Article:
Cognitive theory in linguistics is primarily interested in the role the brain plays in the production and comprehension of language. Chomsky revolutionized the way we think about language by suggesting the human brain has an innate ability to understand universal grammar.

    Universal Grammar: A theory proposed by Noam Chomsky that suggests all human languages follow a similar grammatical structure. For example, most languages have a counting system, a way of expressing tenses, subjects of a sentence, etc.

    The cognitive revolution has been crucial in the development of psycholinguistics as we know it today, underpinning many modern-day theories.

    The school of thought is sometimes referred to as Cognitivism.

    Theories of Psycholinguistics

    As previously mentioned, the application of psycholinguistics can be divided into four main theories: language acquisition, language comprehension, language production, and second language acquisition.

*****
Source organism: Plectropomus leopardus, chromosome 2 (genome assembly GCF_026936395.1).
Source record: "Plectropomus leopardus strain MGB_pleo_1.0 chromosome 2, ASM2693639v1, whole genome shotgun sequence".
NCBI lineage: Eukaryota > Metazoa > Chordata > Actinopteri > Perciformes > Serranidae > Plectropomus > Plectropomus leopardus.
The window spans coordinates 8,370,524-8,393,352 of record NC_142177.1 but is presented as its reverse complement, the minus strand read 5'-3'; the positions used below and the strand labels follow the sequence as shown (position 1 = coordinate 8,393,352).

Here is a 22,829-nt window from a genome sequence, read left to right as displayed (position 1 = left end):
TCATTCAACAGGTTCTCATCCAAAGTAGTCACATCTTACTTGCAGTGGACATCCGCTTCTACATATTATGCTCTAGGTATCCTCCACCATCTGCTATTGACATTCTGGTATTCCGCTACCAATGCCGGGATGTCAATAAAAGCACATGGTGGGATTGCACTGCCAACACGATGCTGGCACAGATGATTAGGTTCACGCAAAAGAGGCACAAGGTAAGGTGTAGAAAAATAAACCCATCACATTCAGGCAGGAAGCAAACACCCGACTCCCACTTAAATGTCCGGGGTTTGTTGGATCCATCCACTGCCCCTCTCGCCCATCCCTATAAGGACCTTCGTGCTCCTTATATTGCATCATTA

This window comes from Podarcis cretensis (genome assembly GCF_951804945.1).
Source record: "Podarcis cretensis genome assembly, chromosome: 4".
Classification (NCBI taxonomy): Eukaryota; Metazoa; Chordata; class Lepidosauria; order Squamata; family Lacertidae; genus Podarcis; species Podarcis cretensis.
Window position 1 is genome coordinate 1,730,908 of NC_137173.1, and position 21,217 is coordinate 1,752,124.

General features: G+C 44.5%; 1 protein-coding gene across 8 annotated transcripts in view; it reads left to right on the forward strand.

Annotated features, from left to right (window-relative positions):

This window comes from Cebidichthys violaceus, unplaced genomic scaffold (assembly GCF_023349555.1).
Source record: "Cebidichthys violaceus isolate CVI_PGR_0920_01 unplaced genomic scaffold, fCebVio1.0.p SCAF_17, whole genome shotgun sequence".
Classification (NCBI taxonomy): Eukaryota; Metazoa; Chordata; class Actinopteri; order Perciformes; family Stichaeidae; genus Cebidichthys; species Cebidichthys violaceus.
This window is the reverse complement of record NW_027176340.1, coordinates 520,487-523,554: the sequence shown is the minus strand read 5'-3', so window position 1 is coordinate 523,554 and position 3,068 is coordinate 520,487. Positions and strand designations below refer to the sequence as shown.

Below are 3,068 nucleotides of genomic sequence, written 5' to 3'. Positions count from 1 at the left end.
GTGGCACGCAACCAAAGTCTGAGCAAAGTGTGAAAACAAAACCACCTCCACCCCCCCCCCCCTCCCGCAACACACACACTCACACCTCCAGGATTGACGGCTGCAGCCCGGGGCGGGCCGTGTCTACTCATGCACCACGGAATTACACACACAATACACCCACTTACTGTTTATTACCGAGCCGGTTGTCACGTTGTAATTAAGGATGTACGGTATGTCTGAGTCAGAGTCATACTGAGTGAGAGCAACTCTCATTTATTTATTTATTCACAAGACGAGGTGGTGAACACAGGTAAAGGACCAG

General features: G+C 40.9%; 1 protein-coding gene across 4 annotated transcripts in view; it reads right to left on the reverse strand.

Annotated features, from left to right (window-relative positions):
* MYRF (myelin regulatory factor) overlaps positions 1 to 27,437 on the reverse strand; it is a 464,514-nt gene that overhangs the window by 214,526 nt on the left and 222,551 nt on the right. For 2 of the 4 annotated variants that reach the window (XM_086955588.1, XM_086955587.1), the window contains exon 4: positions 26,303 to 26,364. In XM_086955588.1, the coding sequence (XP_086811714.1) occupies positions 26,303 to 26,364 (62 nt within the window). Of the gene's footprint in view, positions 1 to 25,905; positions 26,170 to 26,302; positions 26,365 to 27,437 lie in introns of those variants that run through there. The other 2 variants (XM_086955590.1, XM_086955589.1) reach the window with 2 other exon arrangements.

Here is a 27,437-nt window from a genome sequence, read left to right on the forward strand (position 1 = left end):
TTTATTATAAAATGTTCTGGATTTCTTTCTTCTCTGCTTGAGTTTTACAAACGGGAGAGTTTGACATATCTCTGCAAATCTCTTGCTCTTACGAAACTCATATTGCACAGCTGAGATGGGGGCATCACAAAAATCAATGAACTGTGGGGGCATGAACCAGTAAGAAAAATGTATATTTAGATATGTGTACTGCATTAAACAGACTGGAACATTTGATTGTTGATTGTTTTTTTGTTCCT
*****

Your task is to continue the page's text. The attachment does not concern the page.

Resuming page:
Each of the previously mentioned schools of thought can be applied to each of these areas.

    Psycholinguistics: Language Acquisition

    There are two main theories presented for childhood language acquisition: Skinner's behaviorist theory and Chomsky's innateness theory.

    Whereas Skinner believed children's minds are like "blank slates" when they are born and all language needed to be learned through conditioning, Chomsky stated children were born with the innate ability to learn languages. He believed that the brain has a particular area dedicated to learning language (the LAD) that is "triggered" once the child hears others speaking. He proposed this theory as a way of explaining how children are able to understand concepts such as the past tense without it being implicitly taught to them. Chomsky's theory on language theory is often referred to as the "Innatist Theory."